The government of Mexico has added its voice to the ongoing fight against Texas’ SB4 law—the law that targets sanctuary cities and immigrant communities across the state.
In an amicus brief filed October 19 in the U.S. Court of Appeals for the Fifth Circuit in New Orleans, lawyers for the Mexican government argue that the law—certain parts of which were blocked and then temporarily reinstated pending a November appeals hearing—harms Mexico’s overall relationship with Texas, and creates an overly complicated “patchwork” of immigration legislation from state to state.
“While the Mexican government recognizes the sovereign right of each country to determine its domestic policy and legislation, this does not prevent it from exercising its non-renounceable duty to protect the rights of Mexicans abroad,” a statement on the Mexican government’s website explained.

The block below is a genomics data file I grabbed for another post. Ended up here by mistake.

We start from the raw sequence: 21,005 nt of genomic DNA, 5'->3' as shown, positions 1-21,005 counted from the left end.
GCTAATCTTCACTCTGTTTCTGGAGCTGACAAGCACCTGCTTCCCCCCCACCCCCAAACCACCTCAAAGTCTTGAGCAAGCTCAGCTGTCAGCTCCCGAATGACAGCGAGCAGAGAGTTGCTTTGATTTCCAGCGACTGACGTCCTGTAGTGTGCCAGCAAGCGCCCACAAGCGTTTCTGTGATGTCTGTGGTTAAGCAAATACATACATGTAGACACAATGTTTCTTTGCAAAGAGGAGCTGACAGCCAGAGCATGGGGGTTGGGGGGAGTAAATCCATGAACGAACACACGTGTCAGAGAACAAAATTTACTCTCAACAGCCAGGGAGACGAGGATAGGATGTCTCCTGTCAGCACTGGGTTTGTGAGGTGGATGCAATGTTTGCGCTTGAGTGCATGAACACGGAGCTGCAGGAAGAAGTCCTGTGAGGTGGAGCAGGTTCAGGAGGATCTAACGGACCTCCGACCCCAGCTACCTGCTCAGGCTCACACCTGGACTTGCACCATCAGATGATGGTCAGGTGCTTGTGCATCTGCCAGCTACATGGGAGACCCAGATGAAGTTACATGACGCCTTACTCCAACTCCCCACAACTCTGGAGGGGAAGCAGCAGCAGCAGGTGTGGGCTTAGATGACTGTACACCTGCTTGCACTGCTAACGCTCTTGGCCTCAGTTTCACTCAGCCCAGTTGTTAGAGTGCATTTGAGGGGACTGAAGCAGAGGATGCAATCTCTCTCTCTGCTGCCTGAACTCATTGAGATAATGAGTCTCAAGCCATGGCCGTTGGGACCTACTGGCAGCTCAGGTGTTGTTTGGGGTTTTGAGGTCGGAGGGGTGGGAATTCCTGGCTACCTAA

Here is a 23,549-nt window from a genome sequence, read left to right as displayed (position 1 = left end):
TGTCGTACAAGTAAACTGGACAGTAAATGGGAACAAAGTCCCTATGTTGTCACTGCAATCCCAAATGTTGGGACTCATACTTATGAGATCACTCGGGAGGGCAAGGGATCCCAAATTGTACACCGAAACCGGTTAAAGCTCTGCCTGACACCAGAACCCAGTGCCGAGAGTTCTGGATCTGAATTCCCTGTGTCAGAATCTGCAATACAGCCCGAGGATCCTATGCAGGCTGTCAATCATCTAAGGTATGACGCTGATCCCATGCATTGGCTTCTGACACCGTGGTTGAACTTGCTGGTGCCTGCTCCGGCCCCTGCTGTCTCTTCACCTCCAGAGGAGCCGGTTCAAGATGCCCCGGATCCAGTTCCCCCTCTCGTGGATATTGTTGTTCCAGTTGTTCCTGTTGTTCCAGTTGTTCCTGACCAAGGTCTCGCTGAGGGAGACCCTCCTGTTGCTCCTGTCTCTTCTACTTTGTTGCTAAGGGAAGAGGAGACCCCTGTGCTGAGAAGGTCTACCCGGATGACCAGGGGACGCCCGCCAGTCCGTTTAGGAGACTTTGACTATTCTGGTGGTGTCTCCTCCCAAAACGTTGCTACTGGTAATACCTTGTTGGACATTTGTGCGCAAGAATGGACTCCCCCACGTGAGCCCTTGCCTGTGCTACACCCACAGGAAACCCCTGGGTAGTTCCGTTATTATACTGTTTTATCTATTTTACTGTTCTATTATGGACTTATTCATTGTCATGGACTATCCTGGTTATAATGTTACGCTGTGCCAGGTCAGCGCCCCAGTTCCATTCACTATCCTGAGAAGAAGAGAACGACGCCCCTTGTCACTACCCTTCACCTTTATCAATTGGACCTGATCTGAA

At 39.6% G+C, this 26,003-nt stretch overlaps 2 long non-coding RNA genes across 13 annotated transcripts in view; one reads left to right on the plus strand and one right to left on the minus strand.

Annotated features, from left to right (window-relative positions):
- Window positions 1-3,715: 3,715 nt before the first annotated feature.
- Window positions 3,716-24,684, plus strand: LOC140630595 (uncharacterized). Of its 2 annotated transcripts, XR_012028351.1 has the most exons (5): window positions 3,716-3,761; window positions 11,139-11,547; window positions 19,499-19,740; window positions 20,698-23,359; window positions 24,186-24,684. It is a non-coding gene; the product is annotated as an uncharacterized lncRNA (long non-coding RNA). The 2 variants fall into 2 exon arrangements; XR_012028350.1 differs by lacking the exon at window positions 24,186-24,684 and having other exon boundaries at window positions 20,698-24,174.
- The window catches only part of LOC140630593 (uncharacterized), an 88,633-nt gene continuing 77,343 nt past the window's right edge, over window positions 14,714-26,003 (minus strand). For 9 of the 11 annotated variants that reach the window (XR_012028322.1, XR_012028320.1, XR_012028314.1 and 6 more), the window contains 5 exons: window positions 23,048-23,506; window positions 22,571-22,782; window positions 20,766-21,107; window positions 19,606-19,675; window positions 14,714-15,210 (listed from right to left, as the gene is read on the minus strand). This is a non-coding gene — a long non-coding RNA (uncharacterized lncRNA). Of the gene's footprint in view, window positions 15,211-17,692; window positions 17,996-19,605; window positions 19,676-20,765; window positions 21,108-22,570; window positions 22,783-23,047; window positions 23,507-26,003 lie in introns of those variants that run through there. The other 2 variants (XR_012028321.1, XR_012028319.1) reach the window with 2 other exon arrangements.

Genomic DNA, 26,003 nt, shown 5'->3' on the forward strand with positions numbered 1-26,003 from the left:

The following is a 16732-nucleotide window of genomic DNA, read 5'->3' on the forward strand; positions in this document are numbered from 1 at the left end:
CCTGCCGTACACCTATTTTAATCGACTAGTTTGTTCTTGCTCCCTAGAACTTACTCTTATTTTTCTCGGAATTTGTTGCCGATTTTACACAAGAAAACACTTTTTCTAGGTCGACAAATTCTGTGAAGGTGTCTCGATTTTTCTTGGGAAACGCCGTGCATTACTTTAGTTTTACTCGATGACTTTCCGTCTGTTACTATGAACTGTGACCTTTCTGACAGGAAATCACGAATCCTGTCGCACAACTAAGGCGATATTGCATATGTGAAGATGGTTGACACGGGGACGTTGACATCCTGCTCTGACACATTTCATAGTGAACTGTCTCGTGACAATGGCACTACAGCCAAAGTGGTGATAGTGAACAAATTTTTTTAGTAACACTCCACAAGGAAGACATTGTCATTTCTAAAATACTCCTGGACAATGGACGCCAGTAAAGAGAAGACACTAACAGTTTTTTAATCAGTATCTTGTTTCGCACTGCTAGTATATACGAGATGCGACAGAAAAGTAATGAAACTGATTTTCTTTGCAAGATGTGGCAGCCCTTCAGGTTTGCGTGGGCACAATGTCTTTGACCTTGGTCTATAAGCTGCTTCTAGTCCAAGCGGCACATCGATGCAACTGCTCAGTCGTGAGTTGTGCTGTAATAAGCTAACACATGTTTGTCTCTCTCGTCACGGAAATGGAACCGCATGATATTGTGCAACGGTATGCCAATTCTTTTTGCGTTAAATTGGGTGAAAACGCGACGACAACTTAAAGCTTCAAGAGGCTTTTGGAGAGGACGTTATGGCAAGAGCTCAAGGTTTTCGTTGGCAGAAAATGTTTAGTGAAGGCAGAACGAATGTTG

Critics of SB4 have long contended that it creates an effective “papers please” environment across Texas, in which local law enforcement officials will be forced into profiling people on behalf of the federal government. In its statement, the Mexican government agreed, writing:
Laws like SB4 open the door to possible acts of racial profiling; and promote an environment of persecution. For that reason, the Mexican government will continue to follow closely the legal process against SB4.
“The reason immigration law is meant to be federal is because when 50 states pass 50 different laws, this negatively impacts foreign policy in ways that the federal government is unable to control,” Leon Fresco, one of the attorneys representing the Mexican government, explained to McClatchy.